Author Topic: Biltong  (Read 8960 times)

0 Members and 1 Guest are viewing this topic.

Offline Dan

  • Egg Thief
  • **
  • Posts: 40
  • Gender: Male
    • View Profile
Biltong
« on: March 11, 2009, 03:00:17 pm »
This isn't so much a recipe as a project I'm starting.
While looking for a method of preserving meat in the absence of electricity, I found...

http://chowhound.chow.com/topics/398671

I'm thinking this might make an alternative to pemmican, since I haven't been able to get any suet locally (yet).  The author doesn't cut off the fat, and never mentions any problems with the fat turning rancid.  At first I thought this was due to some sort of pickling action by the marinade, but his description seems to suggest killing surface bacteria/mold only.

"Initially, I didn't marinade the meat for long enough - and ended up with a very bland-tasting biltong, so the marinade is important to give it the taste and bring out the proper flavor."

It sounds to me like it would not only store at room temp, which also seems to be confirmed by my old african hunting books, but it also might be the easiest way to have a decent diet while traveling.

I am starting with beef, and if all goes well will try deer next.  I'll try a food dehydrator on lowest heat first, since it seems like the easiest option.  If the wind isn't blowing dirt onto it, I might also try hanging some outside.

If anything is drastically different from that website, I'll post pictures.

Offline Raw Kyle

  • Global Moderator
  • Mammoth Hunter
  • *****
  • Posts: 1,701
  • Gender: Male
    • View Profile
Re: Biltong
« Reply #1 on: March 11, 2009, 08:53:36 pm »
Sounds good, a lot of those ingredients are not paleo or raw though. Maybe substitute unpasteurized soy sauce for Worcester sauce?

Offline Dan

  • Egg Thief
  • **
  • Posts: 40
  • Gender: Male
    • View Profile
Re: Biltong
« Reply #2 on: March 11, 2009, 11:21:12 pm »
Good point. 

I was figuring vinegar is okay.  Sort of the way I still count wine  ;)  I'm guessing you could use lemon/lime juice to acheive the same thing.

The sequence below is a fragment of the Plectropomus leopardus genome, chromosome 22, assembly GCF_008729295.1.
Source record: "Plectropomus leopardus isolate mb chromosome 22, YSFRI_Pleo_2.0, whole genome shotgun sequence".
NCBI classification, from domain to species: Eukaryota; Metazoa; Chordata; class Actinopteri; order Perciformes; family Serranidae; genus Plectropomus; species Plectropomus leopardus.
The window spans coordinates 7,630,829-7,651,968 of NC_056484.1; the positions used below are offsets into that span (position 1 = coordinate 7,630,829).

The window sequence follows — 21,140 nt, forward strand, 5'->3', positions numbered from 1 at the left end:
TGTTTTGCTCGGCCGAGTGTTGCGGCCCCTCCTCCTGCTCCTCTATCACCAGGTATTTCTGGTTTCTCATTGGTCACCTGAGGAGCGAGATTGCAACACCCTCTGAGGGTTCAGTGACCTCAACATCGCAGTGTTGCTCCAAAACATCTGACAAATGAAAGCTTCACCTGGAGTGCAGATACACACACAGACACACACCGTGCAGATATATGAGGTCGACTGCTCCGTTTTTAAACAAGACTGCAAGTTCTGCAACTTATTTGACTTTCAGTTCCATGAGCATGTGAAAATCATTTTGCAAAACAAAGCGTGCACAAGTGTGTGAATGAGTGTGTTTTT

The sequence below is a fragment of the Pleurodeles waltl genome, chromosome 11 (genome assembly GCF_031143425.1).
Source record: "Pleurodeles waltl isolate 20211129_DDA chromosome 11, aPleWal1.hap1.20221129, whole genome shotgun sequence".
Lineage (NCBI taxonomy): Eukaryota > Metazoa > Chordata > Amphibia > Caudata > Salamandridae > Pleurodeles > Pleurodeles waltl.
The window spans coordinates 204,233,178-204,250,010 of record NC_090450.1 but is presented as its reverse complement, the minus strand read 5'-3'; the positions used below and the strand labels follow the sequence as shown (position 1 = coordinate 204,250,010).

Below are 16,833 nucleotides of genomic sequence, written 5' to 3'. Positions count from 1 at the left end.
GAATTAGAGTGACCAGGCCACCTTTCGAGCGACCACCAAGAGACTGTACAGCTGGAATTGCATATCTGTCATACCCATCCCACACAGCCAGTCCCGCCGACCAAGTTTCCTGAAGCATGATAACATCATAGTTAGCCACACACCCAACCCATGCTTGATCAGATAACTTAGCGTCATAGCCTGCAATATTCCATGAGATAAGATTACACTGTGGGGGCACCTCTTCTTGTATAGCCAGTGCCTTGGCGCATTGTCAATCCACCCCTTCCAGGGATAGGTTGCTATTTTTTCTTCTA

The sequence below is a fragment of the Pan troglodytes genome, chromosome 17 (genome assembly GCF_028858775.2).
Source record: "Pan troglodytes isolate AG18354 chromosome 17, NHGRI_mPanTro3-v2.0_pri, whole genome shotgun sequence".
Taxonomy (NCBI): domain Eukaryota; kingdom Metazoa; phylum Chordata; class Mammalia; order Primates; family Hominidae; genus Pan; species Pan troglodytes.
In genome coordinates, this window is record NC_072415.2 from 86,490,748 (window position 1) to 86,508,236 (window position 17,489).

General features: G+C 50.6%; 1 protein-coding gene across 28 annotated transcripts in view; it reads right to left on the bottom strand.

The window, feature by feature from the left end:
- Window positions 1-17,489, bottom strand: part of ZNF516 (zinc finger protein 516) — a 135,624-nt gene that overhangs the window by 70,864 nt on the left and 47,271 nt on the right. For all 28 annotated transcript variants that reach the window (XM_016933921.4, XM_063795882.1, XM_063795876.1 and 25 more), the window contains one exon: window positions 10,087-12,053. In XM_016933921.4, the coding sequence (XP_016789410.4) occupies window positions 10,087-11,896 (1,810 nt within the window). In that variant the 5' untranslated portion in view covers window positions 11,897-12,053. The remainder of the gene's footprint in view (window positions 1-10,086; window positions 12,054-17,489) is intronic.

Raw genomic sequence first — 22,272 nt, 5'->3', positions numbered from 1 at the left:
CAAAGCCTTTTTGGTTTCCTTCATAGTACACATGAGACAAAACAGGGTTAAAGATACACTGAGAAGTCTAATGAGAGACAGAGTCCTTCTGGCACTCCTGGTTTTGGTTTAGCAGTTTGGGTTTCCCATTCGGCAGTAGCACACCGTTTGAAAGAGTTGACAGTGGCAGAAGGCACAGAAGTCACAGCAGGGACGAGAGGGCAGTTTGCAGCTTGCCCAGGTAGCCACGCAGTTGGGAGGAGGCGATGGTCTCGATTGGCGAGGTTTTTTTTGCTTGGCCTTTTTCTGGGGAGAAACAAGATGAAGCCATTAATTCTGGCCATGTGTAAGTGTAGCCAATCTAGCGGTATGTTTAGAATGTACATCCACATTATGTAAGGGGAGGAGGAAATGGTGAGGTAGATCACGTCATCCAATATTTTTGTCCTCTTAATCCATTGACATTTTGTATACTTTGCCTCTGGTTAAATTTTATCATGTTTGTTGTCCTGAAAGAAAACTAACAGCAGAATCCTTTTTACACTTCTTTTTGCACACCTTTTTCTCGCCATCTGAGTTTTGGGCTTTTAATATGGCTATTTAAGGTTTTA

Leaving out worchestershire makes sense, but I think I'll just throw in some garlic and some hot chilis instead of soy. 

From what I can tell, the marinade isn't necessary except to keep the outside of the meat sterile for the first day or two.   

Offline lex_rooker

  • Trailblazer
  • Mammoth Hunter
  • *****
  • Posts: 1,231
  • Gender: Male
    • View Profile
Re: Biltong
« Reply #3 on: March 12, 2009, 02:08:37 am »
Biltong is nothing more than Jerky by another name.  Many cultures have dried meat for centuries and each developed their own traditional methods.  Your linked article says to dry in open air and jerky was historically dried this way as well.  Dehydrators just speed the process and if you'll search a bit you'll find methods of making biltong that use a dehydrator.  There are also similar marinades listed in Jerky books.  You find the same thing with bread.  Each culture has created their own breads, all using similar ingredients and similar methods but giving their bread unique names - sometimes just by the shape.  Pasta is another example - lots of different names for the exact same product formed in different shapes.

Be aware that just because an article doesn't discuss the problems of preserving fat by drying at low temperature doesn't mean that these issues don't exist.  The marinade used has little impact unless it contains preservatives.  Most of the time it is not a problem as the product is eaten within a few days or weeks at most, however, for long term storage fat in the meat becoming racid is an issue.

Lex

Offline TylerDurden

  • Global Moderator
  • Mammoth Hunter
  • *****
  • Posts: 17,016
  • Gender: Male
    • View Profile
    • Raw Paleolithic Diet
Re: Biltong
« Reply #4 on: March 12, 2009, 04:45:20 am »
Good point. 

I was figuring vinegar is okay.  Sort of the way I still count wine  ;)  I'm guessing you could use lemon/lime juice to acheive the same thing.